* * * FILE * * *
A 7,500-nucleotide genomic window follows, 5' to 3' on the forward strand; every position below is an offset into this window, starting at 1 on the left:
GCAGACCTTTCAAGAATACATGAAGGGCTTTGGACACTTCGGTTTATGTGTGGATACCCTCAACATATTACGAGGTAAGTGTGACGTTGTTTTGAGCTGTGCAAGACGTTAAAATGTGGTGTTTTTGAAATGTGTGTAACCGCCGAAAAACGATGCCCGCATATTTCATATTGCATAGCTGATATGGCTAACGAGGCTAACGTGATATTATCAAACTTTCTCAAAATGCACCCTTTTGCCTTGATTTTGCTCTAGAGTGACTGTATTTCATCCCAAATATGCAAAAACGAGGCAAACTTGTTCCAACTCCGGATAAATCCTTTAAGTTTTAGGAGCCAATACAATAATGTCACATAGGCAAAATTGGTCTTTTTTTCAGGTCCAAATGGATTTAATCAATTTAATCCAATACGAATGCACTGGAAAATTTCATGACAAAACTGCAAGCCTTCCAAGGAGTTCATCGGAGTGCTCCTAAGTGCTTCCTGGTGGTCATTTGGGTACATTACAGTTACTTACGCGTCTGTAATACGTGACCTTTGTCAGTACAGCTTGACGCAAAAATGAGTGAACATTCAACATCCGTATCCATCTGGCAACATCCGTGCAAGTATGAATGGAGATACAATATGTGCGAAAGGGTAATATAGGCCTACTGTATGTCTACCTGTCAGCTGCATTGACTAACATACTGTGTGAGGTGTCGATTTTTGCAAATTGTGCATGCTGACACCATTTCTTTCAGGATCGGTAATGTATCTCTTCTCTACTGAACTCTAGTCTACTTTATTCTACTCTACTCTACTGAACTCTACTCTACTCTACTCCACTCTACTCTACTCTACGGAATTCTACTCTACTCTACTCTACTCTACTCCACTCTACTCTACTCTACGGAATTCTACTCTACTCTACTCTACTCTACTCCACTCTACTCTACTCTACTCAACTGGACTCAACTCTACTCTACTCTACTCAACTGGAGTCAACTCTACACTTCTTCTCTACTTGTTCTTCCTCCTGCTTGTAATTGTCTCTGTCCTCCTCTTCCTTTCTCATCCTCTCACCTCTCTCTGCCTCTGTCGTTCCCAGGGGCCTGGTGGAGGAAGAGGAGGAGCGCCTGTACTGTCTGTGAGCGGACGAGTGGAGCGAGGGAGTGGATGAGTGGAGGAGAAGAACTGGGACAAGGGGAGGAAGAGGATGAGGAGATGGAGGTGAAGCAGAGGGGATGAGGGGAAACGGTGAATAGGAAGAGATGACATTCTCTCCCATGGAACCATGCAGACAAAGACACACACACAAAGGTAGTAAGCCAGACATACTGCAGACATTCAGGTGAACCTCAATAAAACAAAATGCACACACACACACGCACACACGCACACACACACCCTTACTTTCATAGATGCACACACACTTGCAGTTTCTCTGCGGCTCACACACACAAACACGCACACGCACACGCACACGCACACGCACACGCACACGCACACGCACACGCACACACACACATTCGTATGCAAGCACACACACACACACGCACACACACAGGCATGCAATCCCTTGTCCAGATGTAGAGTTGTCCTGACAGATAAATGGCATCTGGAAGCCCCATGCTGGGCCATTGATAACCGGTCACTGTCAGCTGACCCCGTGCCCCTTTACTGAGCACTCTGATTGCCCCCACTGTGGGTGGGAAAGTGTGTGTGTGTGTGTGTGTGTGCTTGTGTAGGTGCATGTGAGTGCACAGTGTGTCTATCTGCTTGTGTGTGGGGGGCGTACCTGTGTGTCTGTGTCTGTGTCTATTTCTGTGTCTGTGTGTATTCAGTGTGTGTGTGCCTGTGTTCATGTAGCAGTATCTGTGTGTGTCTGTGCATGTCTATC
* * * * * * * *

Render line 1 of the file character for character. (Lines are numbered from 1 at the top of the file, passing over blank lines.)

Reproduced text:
A 7,500-nucleotide genomic window follows, 5' to 3' on the forward strand; every position below is an offset into this window, starting at 1 on the left: